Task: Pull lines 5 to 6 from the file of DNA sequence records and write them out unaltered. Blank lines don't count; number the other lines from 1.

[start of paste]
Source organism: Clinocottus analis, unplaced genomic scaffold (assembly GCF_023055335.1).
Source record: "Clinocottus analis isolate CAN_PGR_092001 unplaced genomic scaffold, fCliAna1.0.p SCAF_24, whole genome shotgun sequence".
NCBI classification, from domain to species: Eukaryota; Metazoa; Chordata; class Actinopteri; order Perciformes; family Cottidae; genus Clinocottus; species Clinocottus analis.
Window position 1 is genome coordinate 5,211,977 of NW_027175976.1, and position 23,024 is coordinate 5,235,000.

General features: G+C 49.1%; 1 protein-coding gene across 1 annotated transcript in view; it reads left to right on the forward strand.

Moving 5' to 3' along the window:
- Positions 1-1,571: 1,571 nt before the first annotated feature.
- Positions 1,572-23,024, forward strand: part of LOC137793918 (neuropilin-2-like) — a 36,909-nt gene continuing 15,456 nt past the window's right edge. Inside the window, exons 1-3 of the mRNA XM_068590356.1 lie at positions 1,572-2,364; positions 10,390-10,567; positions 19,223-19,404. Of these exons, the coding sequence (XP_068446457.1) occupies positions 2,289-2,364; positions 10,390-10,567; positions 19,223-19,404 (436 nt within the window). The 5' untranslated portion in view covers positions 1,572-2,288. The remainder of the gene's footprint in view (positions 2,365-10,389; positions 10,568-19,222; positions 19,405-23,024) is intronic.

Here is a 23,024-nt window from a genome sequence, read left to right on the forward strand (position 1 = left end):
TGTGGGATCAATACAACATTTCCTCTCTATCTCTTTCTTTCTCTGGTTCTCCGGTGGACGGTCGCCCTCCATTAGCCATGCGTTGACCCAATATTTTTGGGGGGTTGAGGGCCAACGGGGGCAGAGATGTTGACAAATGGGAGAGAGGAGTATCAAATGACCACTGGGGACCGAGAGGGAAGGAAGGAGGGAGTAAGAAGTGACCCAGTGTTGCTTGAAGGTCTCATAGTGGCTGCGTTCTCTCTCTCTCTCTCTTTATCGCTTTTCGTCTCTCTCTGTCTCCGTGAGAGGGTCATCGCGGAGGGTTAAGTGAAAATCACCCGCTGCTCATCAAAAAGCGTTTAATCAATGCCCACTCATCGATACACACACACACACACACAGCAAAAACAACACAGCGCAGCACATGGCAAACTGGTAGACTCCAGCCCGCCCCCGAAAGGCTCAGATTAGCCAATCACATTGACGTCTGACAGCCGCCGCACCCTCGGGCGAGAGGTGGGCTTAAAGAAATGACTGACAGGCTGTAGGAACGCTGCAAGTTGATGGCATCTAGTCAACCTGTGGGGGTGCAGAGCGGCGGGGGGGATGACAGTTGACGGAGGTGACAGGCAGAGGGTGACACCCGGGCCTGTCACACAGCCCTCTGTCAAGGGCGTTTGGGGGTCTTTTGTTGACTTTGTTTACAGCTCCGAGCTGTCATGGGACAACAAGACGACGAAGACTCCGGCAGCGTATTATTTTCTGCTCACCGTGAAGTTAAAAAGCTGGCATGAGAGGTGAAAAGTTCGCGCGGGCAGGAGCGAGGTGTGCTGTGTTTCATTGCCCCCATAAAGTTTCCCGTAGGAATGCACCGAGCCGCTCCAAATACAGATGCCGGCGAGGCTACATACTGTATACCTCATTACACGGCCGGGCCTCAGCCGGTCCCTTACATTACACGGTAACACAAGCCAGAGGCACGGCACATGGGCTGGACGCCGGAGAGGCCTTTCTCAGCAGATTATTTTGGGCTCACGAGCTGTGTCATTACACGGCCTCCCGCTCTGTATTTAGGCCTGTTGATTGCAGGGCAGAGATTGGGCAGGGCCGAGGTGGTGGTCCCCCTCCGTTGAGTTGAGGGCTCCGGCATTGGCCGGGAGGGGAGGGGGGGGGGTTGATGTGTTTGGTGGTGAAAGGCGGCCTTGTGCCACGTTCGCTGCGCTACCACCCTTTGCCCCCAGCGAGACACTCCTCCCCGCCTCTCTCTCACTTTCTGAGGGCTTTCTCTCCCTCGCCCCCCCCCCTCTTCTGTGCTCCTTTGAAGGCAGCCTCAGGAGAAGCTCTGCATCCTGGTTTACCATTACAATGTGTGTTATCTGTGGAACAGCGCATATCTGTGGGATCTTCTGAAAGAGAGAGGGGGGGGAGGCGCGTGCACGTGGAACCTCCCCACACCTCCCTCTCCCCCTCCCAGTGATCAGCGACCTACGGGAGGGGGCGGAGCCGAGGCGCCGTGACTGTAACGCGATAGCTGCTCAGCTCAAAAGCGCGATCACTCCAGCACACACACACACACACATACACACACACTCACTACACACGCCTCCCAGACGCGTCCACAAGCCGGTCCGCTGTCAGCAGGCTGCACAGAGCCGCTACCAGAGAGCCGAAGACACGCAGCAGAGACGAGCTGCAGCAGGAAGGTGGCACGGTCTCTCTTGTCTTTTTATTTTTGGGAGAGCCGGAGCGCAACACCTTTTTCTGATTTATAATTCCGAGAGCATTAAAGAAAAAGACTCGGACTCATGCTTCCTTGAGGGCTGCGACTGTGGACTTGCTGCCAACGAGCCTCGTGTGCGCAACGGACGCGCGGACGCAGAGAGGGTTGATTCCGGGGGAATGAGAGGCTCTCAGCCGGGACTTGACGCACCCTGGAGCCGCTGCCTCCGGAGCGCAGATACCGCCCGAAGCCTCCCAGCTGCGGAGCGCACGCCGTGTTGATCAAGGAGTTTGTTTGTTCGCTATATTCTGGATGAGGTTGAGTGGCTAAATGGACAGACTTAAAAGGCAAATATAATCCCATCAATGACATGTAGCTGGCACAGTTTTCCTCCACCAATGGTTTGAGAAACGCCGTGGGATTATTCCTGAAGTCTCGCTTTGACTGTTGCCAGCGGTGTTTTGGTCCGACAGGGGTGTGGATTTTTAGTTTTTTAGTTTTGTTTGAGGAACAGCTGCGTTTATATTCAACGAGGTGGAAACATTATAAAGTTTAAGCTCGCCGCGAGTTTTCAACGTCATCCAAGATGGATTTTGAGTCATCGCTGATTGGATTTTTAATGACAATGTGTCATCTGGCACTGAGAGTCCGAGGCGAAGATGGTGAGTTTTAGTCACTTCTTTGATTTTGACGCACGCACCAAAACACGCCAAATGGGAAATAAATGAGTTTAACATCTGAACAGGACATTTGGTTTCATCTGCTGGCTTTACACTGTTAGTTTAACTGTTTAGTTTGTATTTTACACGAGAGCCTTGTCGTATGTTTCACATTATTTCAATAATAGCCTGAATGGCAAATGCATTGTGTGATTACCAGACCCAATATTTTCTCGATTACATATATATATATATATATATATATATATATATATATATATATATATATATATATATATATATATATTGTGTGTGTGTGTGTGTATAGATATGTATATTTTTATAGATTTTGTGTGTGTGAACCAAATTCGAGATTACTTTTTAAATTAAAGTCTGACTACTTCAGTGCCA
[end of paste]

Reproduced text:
General features: G+C 49.1%; 1 protein-coding gene across 1 annotated transcript in view; it reads left to right on the forward strand.

Moving 5' to 3' along the window: